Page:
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Few medical interventions of the past century can rival the effect that immunization has had on longevity, economic savings, and quality of life. Seventeen diseases are now preventable through vaccines routinely administered to children and adults in the United States (Table 122-1), and most vaccine-preventable diseases of childhood are at historically low levels (Table 122-2). Health care providers deliver the vast majority of vaccines in the United States in the course of providing routine health services and therefore play an integral role in the nation's public health system.

Table 122–1. Diseases that Are Now Preventable with Vaccines Routinely Administered in the United States to Children and/or Adults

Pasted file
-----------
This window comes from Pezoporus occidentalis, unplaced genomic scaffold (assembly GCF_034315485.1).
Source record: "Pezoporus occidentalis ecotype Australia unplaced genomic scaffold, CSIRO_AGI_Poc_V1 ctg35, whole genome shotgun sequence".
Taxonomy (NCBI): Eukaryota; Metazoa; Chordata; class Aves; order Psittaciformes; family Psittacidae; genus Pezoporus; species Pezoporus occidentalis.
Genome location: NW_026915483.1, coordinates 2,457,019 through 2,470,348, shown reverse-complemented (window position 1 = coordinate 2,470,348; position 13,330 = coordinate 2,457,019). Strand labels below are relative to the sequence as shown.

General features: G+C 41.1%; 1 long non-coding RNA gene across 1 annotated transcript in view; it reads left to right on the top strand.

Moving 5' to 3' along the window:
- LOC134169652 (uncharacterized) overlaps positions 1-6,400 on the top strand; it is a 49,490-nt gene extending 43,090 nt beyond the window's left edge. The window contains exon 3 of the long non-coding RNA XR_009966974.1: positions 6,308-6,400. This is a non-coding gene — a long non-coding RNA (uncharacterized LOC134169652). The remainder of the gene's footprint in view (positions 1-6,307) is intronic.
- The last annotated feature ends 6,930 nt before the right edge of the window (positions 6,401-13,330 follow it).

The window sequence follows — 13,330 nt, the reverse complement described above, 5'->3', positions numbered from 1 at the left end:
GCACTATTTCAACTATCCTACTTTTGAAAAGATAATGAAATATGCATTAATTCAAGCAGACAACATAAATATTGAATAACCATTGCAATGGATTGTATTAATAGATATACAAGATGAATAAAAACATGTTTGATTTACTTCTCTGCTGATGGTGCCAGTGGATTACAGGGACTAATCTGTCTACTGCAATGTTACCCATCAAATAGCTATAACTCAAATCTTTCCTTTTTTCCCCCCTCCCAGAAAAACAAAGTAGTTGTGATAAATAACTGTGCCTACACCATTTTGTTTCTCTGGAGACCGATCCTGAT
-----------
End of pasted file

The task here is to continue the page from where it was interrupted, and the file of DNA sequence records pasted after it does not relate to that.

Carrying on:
Table 122–2. Decline in Vaccine-Preventable Diseases in the United States Following Widespread Implementation of National Vaccine Recommendations

Vaccine Impact

Direct and Indirect Effects

Immunizations against specific infectious diseases protect individuals against infection and thereby prevent symptomatic illnesses. Specific vaccines may blunt the severity of clinical illness (e.g., rotavirus vaccines and severe gastroenteritis) or reduce complications (e.g., zoster vaccines and postherpetic neuralgia). Some immunizations also reduce transmission of infectious disease agents from immunized people to others, thereby reducing the impact of infection spread. This indirect impact ...

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